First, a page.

When I sit down with her, arms extended across a gilded table, I present to her appreciation, accompanied by a side of respect. I pour her a bottomless glass, one that’s filled to the brim with kindness. After that comes a bowl of forgiveness, followed by love that is so expertly presented on a golden plate.
I give her a big bowl of caramel corn, along with permission to eat all of it. I watch her take shallow sip after shallow sip of acceptance, happiness, and understanding.
I throw away the doubt like spoiled milk. I continuously fill up her glass when she runs out.
I refuse to feed her malice, for I know that that is not what she deserves. Instead, I tell her that she is loved. I tell her that she is strong. I tell her that she is extraordinary. I apologize for every harsh word that I have ever assigned to her being, and I replace her pitiful, melted ice cream with her favorite cake.
After spoon-feeding her courage, I help her tear away a piece of bread from a freshly baked loaf. I smile at her when she smiles at me. My heart swells with emotion, and it’s not long after she finishes her meal that I feel the clouds part.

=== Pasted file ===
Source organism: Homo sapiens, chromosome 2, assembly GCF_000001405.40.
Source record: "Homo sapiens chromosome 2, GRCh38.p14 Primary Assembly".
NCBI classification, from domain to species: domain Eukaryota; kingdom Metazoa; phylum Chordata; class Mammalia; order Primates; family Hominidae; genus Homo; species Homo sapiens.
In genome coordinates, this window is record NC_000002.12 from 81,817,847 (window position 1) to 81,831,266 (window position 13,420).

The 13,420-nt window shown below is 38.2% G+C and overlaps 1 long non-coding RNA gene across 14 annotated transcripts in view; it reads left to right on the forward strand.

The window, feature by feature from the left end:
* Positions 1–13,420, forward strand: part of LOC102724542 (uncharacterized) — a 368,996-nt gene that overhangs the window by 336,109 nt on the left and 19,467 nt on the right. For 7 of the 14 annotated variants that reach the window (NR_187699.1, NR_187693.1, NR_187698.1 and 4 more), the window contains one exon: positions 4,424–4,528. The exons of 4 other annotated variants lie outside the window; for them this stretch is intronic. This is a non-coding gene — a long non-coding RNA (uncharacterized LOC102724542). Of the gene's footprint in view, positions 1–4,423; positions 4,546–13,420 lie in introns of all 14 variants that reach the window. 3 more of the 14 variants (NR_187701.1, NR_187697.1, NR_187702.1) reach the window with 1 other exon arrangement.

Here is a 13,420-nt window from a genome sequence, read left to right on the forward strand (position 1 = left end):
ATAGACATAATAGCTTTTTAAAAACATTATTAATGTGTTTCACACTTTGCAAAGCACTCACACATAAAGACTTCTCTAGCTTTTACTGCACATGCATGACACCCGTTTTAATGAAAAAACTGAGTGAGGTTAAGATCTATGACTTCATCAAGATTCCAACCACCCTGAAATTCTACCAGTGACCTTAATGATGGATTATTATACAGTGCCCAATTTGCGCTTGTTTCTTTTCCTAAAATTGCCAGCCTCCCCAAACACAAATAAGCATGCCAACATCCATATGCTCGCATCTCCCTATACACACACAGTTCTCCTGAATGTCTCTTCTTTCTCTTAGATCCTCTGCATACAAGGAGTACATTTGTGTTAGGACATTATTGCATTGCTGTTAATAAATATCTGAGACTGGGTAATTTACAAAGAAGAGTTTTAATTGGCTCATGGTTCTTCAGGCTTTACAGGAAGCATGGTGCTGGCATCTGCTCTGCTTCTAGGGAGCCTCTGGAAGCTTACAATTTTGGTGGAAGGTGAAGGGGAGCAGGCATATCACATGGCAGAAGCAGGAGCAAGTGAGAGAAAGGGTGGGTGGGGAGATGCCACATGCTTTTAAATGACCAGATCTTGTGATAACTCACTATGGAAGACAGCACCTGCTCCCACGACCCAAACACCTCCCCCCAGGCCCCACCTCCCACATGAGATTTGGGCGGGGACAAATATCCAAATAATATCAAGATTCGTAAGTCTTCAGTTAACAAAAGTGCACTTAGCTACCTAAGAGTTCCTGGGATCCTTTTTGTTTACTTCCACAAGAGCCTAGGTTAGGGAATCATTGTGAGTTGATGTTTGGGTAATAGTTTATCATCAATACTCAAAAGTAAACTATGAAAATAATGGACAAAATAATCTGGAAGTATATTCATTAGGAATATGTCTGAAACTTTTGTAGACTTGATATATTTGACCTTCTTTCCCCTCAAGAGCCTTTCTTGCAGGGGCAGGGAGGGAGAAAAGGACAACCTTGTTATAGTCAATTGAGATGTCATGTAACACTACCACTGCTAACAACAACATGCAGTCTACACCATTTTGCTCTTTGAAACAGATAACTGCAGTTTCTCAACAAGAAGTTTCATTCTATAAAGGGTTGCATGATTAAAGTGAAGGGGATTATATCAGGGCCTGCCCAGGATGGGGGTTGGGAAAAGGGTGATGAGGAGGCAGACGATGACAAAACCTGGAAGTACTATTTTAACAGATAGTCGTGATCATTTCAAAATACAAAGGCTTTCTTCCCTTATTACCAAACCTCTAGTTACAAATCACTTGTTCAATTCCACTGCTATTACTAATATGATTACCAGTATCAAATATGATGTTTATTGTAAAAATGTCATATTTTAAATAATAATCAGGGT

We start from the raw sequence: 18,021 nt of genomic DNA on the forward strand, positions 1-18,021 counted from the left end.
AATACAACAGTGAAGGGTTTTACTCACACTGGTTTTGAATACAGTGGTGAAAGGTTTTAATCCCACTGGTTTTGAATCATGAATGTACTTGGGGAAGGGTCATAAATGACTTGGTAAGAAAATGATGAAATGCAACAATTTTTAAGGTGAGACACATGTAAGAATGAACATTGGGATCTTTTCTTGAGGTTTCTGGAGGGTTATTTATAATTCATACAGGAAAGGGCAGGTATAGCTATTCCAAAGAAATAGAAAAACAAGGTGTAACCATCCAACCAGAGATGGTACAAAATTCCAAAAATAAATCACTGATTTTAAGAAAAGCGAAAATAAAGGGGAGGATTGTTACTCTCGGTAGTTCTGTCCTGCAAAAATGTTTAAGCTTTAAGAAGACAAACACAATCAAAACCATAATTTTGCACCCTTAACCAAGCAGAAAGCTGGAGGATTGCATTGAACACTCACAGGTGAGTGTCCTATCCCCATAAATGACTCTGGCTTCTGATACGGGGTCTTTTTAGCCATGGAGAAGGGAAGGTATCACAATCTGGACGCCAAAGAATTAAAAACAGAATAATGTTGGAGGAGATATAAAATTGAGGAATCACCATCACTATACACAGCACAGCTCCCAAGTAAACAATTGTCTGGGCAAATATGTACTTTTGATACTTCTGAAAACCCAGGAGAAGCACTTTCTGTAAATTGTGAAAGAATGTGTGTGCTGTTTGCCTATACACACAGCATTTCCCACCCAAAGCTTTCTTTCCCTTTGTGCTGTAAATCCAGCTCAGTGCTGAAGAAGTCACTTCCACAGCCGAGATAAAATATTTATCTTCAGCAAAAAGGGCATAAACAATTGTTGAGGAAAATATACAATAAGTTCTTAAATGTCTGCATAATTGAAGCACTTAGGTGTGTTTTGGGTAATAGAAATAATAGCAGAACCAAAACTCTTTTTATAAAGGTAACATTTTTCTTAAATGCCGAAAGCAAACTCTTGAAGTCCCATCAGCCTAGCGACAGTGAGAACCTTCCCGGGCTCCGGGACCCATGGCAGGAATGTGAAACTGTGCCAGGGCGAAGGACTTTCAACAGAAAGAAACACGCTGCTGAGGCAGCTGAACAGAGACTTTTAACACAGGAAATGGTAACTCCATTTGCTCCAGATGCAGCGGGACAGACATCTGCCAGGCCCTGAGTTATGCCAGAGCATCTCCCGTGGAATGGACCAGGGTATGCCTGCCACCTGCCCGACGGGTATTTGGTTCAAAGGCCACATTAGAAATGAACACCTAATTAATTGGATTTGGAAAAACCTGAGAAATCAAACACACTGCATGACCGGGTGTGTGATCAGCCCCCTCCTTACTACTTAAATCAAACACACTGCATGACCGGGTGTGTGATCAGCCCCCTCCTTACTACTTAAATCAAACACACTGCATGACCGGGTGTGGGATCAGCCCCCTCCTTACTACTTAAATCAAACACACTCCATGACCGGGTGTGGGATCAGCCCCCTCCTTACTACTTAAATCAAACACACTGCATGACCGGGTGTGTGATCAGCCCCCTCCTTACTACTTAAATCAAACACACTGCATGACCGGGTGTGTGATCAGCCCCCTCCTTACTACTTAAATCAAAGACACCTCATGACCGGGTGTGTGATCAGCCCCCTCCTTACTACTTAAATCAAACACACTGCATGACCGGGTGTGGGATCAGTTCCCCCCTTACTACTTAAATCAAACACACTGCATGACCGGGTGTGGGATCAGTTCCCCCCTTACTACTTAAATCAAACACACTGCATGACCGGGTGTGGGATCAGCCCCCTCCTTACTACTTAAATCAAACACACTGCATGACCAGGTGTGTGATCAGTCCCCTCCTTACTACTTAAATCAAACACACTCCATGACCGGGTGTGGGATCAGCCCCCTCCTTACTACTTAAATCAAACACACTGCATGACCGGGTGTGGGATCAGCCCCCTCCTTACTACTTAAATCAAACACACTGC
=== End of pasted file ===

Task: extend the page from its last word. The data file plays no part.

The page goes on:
I realize that I should have been doing this all along. I recognize the detriment caused by negativity, by choosing to feed her, no, myself, anything short of kindness. I acknowledge how hard she has been trying, even despite all of the crap that I throw at her every day.
I acknowledge the fact that she is human. I forgive her for making mistakes in the past. I tell her that she is more than enough, for it is true.
I know that I would never, under any circumstances, sit and poison the food of others. I would never feed people hatred. I would never pile animosity on others’ plates. No. That is why it just boggles me that I would even consider doing that to myself.
So, I commit to love. I commit to forgiveness and honesty and joy. I commit to sharing a meal with her, providing her with anything she may need. I commit to unity, to generosity, to breaking bread, and when I do, I find the act to be just so simple, so trivial, and I wish I would’ve done it before.
By Kennedy Kelis